Douglas Brinkley: Interviewed By Chris Rose

Historians in the News

Chris Rose, Times-Picayune (New Orleans), 02 Nov. 2004

As the former rumpled hipster protégé to heavyweight historian Stephen Ambrose, Doug Brinkley has become the go-to pundit for all matters of instant history. Elections, celebrity deaths, literary scandals -- you name it, he's got the lowdown, get him on the evening news.

The director of UNO's Eisenhower Center for American Studies, Brinkley is often in the line of fire for counter-pundits -- perhaps because he's become so ubiquitous. From topics from JFK Jr. to the current election, critics find his commentary a little too, well . . . frequent.

His output, both verbal and written, is indeed prolific -- and varied. From recent biographies of Henry Ford and Rosa Parks to the editing of the diaries of Jack Kerouac and Hunter S. Thompson, Brinkley keeps his keypad on the American pulse.

As the author of the recent pro-Kerry biography,"Tour of Duty," he has found himself vilified by conservatives; someone even bought a quarter-page ad in Sunday's Times-Picayune just to opine that Brinkley is full of it.

Tonight, Brinkley will be the point man in Boston for NBC News, reporting from Kerry headquarters on the making of our next president. We spoke recently at his Uptown home.

This is an Election Day interview. The reader needs to know where you're coming from in this interview. Are you a Republican, a Democrat or something else?

Independent, but someone who has been deeply invested in John Kerry for 2004.

So does that qualify you for the dreaded"L" word? And I'm not talking"lesbian" here.

No, I don't consider myself a liberal. I consider myself a centrist. On some issues -- like the need to cease border immigration -- I would find myself on the right, and on something like environmental protection, I would see myself on the left.

By what hour -- or date -- do you suppose we'll know when we have a president?

I think it will be decided by midnight on Election Night. I think there'll be a lot of court cases and a lot of rumbling about ballot boxes that didn't work properly, and chads that were dangling, but I think by and large there will be a clear victor. I don't think it will be like four years ago.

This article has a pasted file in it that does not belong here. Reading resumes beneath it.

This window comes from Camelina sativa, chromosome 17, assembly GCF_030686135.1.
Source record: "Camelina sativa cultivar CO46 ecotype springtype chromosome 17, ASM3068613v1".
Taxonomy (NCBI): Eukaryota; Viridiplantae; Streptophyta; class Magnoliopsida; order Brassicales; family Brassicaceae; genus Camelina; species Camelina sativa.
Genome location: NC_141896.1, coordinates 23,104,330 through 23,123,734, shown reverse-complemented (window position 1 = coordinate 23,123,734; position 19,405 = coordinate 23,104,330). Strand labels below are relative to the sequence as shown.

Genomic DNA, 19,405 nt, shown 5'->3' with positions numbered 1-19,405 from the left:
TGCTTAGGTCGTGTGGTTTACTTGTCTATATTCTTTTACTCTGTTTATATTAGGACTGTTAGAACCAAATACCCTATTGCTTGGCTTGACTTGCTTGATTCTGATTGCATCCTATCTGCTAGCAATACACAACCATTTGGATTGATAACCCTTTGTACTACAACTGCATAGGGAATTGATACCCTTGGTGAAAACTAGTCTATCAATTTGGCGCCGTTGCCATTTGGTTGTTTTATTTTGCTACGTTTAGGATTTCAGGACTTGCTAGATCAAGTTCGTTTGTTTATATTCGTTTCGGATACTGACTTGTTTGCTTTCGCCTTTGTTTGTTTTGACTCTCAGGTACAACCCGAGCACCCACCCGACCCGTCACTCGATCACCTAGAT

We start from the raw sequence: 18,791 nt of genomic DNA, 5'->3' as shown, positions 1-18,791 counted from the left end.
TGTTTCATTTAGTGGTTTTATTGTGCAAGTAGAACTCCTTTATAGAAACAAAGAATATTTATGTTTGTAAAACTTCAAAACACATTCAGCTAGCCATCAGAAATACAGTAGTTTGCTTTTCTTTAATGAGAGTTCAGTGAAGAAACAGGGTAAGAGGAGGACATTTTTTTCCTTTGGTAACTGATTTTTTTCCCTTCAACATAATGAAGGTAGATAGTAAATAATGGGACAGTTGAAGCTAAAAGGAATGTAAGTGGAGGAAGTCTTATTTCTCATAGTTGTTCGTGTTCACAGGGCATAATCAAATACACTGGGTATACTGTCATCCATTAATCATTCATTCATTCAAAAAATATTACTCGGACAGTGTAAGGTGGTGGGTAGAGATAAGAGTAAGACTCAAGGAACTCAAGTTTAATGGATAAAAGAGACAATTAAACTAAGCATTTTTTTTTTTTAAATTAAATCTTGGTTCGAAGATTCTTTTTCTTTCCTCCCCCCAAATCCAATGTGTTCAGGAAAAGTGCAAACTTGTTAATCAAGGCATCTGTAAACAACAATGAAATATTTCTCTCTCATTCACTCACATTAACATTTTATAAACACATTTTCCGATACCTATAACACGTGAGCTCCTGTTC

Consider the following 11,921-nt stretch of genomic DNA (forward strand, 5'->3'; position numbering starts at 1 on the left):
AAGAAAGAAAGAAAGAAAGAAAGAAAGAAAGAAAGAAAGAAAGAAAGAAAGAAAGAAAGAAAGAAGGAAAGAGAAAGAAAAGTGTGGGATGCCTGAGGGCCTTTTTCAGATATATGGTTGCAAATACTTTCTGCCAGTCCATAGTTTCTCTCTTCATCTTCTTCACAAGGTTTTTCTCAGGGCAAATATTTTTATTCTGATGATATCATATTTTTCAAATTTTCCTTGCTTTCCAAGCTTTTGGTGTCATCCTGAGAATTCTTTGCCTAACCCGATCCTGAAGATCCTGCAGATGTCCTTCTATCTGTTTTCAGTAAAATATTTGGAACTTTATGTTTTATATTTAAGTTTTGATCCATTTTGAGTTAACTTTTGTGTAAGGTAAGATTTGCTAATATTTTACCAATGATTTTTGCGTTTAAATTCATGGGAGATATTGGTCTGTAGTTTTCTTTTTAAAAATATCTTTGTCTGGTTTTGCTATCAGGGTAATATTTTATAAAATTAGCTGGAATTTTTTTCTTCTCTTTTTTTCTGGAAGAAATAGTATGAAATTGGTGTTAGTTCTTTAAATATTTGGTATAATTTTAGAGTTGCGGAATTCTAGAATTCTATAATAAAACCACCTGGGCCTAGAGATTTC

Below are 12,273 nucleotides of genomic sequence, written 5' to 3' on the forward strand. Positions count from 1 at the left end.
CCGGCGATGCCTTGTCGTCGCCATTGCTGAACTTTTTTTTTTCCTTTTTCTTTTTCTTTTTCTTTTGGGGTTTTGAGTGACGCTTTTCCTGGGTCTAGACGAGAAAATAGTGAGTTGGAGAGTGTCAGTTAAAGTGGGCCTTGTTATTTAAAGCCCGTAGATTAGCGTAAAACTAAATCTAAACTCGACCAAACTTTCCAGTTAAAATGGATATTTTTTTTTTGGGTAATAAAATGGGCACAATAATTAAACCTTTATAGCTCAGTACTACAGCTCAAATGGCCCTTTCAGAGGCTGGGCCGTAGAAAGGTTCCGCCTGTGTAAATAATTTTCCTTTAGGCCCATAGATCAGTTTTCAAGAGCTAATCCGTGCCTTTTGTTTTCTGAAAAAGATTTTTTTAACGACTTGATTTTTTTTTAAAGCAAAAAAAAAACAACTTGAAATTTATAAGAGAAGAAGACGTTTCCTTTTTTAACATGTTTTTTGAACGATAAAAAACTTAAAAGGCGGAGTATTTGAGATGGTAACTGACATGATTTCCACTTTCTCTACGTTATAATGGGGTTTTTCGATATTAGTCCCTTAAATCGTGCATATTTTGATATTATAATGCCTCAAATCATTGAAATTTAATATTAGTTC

And who will that winner be?

There are three big swing states: Florida, Pennsylvania and Ohio. Whoever gets two out of three will win. I think Kerry will win Pennsylvania, Bush will win Florida, and whoever wins Ohio gets to be president.

Let's go to the polls: In every poll, Bush wins hands down as the candidate most Americans would rather have a beer with. Which is weird, because Bush doesn't drink and Kerry does. What's up with that?

It's because he used to be a heavy drinker and he still gives the impression that he's a pickup-truck-driving Texas rancher/ZZ Top-listening kind of dude, which plays very well in the red states of the South. And it's amazing if you look at the electoral map right now, you can see that the Republicans control the entire South. Every state that had slavery is for George W. Bush.

Well, that's an interesting observation that I'll let fall to the ground between us like a lead balloon. If Ralph Nader gets elected, there'll be no first lady in the White House. What's up with that?

I suppose he'd appoint somebody first lady, someone from the Union Party or something like that.

If you listen to Bush and Cheney, they'd have you believe that if Kerry is elected, a terrorist attack is imminent. Is that the case, do you believe?

I don't think anything's going to happen in the coming days. Al Qaeda acts when we're not expecting it; not when we're expecting it.

Let's get to the important stuff: If Bush wins, what do you see as the role of the twins in the next administration?

Now that they've been exposed to the tabloids, their every move will be dissected and they will be courted by every new, up-and-coming Hollywood celebrity or pop singer that's going to want to be seen with them.

The newspaper in Bush's hometown of Crawford, Texas, endorsed John Kerry. The Chicago Tribune endorsed Bush. It sounds like a world gone mad. What's up?

The truth is, The Chicago Tribune was founded by Robert McCormick and has traditionally been a Republican-oriented Midwest isolationist paper. The Crawford paper was a small-towny progressive paper taking a punch at Bush and looking for publicity.

Of course, The Times-Picayune endorsed neither candidate. This raised some eyebrows. Would you care to weigh in on it and you can be brutally honest because if we don't like your answer we simply won't run it.

I think newspaper endorsements for president are overrated. The Washington Post endorsement of Kerry was so mealy-mouthed, after explaining why neither candidate was any good. Unless you're strongly behind someone, it's best to just stay out of it rather than just throw your weight in there because you can.

We will accept that answer. The Philadelphia Inquirer ran a 21-part endorsement for John Kerry. Twenty-one parts. I think that's enough reason to vote against him.

Newspaper endorsements are valuable on a local level, but I don't think they matter nationally.

Frankly, I'm really sick of this whole topic. All of it. What's the best escape -- liquor, love or literature?


What do you recommend tonight when I go to bed and want to forget about it all?

I think you want to read biographies of people like Abraham Lincoln, to realize that our times aren't uniquely oppressive.

You chose literature over love and liquor and then told me to read a political biography to forget about politics. You know what? You ARE John Kerry. Last question: Who would Jesus vote for?

Whoever didn't raise the specter of his name in the campaign the most.

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